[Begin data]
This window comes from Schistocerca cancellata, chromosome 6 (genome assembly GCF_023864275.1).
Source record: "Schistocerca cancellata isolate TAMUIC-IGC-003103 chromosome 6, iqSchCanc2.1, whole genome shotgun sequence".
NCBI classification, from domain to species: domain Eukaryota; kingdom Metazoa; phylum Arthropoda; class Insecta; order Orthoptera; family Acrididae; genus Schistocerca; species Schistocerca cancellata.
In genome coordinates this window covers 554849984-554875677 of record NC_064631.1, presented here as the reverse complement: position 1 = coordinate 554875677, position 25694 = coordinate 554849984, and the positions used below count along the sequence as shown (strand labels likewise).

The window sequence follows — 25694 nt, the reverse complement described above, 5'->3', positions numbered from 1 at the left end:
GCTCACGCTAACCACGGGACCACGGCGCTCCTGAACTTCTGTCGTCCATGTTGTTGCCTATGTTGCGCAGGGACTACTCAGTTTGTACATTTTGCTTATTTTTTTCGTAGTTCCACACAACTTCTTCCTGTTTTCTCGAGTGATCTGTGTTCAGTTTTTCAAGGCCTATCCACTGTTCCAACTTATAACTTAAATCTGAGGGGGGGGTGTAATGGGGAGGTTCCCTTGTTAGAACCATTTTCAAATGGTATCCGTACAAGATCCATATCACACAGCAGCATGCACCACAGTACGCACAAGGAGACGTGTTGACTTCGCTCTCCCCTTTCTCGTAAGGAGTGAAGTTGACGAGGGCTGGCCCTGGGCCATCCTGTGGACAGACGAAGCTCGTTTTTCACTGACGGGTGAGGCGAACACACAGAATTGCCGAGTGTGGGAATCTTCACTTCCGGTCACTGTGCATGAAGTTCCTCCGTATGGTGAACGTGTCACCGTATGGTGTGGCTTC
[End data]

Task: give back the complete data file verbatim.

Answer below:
This window comes from Schistocerca cancellata, chromosome 6 (genome assembly GCF_023864275.1).
Source record: "Schistocerca cancellata isolate TAMUIC-IGC-003103 chromosome 6, iqSchCanc2.1, whole genome shotgun sequence".
NCBI classification, from domain to species: domain Eukaryota; kingdom Metazoa; phylum Arthropoda; class Insecta; order Orthoptera; family Acrididae; genus Schistocerca; species Schistocerca cancellata.
In genome coordinates this window covers 554849984-554875677 of record NC_064631.1, presented here as the reverse complement: position 1 = coordinate 554875677, position 25694 = coordinate 554849984, and the positions used below count along the sequence as shown (strand labels likewise).

The window sequence follows — 25694 nt, the reverse complement described above, 5'->3', positions numbered from 1 at the left end:
GCTCACGCTAACCACGGGACCACGGCGCTCCTGAACTTCTGTCGTCCATGTTGTTGCCTATGTTGCGCAGGGACTACTCAGTTTGTACATTTTGCTTATTTTTTTCGTAGTTCCACACAACTTCTTCCTGTTTTCTCGAGTGATCTGTGTTCAGTTTTTCAAGGCCTATCCACTGTTCCAACTTATAACTTAAATCTGAGGGGGGGGTGTAATGGGGAGGTTCCCTTGTTAGAACCATTTTCAAATGGTATCCGTACAAGATCCATATCACACAGCAGCATGCACCACAGTACGCACAAGGAGACGTGTTGACTTCGCTCTCCCCTTTCTCGTAAGGAGTGAAGTTGACGAGGGCTGGCCCTGGGCCATCCTGTGGACAGACGAAGCTCGTTTTTCACTGACGGGTGAGGCGAACACACAGAATTGCCGAGTGTGGGAATCTTCACTTCCGGTCACTGTGCATGAAGTTCCTCCGTATGGTGAACGTGTCACCGTATGGTGTGGCTTC